With respect to this pressure, he then adds:
It is not necessarily conscious in the minds of judges, but this is a trend that I believe I saw there. Maybe I am not reading it correctly, but in my opinion, the Court is being less assertive than it has been in the past.
How else might one view the development which former Judge Thór Björgvinsson identifies? His fear – which he has articulated more fully in a working paper available here – is that the Court has, over the years, ‘built up a ‘moral capital’ in the minds of the public in Europe’, but that this is now at risk by what he sees as the Court’s current appeasement approach.
Temporary appeasement or a new ‘age of subsidiarity’?
Of course, former Judge Thór Björgvinsson is not the first person to suggest that there has been a shift of approach on the Court’s part in recent years, that it may be in an appeasement mode, and that this may be reflected in certain judgments that are perceived to be more conservative and less intrusive than they might otherwise have been.
What is of real interest, however, is the frank comments made by someone who was an insider for nearly a decade prior to 2013. It is also noteworthy that, if I have understood the former Judge’s views correctly, he is of the view that the less assertive stance being adopted is not as a result of a formal or even necessarily conscious policy on the part of the Court, but that it is almost a sub-conscious reaction to the recent climate of hostility directed at it. That might suggest that the Court is in a temporary phase of appeasement (if that is what it actually is) – ‘temporary’, i.e. assuming a time ahead when the pressure will lift on the Court, leaving it with a greater latitude to rule on cases with less fear of the consequences (in terms of hostile State reactions).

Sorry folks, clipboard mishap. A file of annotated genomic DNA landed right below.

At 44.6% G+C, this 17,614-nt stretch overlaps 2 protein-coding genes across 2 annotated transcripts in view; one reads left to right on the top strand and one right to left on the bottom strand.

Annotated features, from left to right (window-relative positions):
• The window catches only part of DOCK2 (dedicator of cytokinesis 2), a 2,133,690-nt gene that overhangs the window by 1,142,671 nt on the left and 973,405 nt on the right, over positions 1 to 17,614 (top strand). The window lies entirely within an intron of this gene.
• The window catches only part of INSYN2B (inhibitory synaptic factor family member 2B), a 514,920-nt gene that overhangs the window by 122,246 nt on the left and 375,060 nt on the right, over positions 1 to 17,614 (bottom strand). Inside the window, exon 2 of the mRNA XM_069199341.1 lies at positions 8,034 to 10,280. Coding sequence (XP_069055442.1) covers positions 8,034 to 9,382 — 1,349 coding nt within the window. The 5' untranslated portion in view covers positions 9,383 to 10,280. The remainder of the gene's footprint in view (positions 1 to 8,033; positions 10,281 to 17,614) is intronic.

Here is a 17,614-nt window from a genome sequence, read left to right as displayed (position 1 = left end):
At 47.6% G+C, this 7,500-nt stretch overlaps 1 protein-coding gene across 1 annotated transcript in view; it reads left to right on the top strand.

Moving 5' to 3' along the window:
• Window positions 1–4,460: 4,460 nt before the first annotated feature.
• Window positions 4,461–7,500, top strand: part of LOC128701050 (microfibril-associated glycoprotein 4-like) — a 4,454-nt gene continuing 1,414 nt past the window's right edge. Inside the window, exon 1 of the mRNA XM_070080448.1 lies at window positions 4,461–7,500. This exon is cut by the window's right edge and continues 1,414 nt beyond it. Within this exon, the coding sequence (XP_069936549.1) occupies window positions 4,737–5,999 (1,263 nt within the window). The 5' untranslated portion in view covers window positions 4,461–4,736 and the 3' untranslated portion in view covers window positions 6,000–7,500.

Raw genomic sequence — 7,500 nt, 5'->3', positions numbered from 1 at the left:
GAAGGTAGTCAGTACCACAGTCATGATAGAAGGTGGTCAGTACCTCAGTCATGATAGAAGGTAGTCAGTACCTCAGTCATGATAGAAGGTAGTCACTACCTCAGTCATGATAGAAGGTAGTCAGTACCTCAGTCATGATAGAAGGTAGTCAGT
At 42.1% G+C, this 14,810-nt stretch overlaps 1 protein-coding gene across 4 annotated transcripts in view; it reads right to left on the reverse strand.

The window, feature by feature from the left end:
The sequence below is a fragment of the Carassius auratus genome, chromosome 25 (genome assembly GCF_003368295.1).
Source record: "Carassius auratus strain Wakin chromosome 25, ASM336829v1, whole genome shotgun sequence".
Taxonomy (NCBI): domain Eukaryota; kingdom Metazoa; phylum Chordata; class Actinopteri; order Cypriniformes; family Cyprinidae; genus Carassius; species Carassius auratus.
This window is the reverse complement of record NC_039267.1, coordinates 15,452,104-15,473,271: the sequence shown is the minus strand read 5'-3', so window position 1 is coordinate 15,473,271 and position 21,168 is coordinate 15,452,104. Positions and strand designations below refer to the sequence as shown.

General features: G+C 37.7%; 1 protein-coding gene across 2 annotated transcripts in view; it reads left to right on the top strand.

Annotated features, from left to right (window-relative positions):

In contrast to this, it is worth adding that another Strasbourg Judge – Judge Spano (who joined the Court in 2013) – appears to have suggested that certain of the rulings which could be seen as marking a less assertive Court are explained by its better approach to, and greater articulation by it of, the principle of subsidiarity and the margin of appreciation (cf former Judge Thór Björgvinsson’s comments about greater reliance on ‘margin of appreciation and subsidiarity’). To that extent he suggests that the Court could (deliberate emphasis) be embarking on a new ‘age of subsidiarity’. Simply put (for it is much more complex than this) the position here is that the Court will pay due deference to the positions adopted by national authorities provided that they have fully embraced Convention standards as part of the preceding, domestic consideration of the case or matter.
* the original posting stated, in error, that former Judge Thór Björgvinsson was the ‘Danish’ judge on the Court. In fact, he was the ‘Icelandic’ judge – thank you to Graham Butler for pointing this out.
The full interview with former Judge Thór Björgvinsson is well worth reading, as its former Judge Thór Björgvinsson’s working paper. Further details may be found at iCourts, the Danish National Research Foundation’s Centre of Excellence for International Courts.
The formal citation for the article referred to above is: Butler, G. (2015). A Political Decision Disguised as Legal Argument? Opinion 2/13 and European Union Accession to the European Convention on Human Rights. Utrecht Journal of International and European Law, 31(81), 104 – 111).